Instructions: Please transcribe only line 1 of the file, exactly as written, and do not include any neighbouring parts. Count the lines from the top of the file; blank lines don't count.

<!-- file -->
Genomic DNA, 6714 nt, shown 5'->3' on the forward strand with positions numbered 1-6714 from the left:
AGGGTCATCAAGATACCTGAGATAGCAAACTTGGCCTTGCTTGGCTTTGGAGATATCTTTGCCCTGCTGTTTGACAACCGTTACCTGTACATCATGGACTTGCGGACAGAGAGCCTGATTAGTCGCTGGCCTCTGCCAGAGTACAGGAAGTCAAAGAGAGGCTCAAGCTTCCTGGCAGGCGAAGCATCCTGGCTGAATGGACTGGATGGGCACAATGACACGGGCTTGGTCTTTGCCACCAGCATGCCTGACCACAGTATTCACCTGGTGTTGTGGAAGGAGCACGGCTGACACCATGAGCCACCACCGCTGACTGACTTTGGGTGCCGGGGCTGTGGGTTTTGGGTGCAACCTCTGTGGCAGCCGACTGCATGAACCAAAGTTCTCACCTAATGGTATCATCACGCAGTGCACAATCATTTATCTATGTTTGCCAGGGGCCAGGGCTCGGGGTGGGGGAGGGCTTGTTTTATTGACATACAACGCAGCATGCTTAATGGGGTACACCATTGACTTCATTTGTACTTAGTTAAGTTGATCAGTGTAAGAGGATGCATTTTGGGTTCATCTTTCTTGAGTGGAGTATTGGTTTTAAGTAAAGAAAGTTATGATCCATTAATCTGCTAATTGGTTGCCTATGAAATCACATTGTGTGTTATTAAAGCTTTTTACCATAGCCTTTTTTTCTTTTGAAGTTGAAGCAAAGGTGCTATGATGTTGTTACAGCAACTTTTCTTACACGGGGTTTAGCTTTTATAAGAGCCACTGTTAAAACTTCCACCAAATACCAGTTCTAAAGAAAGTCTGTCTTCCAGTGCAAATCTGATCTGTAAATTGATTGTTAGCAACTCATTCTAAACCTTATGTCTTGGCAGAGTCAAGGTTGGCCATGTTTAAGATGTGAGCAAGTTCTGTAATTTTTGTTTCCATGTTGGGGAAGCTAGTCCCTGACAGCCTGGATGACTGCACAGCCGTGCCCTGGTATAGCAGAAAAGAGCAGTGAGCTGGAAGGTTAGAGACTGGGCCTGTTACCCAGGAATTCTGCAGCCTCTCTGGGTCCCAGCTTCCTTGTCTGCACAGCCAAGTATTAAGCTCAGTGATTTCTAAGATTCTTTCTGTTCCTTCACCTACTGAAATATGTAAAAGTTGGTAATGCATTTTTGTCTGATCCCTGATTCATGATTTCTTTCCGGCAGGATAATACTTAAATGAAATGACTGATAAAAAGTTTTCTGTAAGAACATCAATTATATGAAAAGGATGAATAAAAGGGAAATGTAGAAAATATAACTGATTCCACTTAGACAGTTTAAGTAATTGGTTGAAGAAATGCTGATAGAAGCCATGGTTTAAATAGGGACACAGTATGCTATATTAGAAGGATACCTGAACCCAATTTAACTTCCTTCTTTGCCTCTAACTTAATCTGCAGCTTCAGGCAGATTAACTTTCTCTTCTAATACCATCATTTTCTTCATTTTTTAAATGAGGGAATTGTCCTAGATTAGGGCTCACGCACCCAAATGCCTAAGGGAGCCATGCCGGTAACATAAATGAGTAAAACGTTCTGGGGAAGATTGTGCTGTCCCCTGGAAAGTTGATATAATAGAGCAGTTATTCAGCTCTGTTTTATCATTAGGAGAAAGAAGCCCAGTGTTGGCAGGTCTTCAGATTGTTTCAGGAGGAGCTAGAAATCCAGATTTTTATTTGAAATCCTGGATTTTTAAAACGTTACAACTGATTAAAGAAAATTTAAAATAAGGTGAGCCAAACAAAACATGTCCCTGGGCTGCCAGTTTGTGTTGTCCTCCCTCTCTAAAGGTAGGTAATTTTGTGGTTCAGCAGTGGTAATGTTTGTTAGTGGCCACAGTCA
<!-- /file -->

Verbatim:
Genomic DNA, 6714 nt, shown 5'->3' on the forward strand with positions numbered 1-6714 from the left: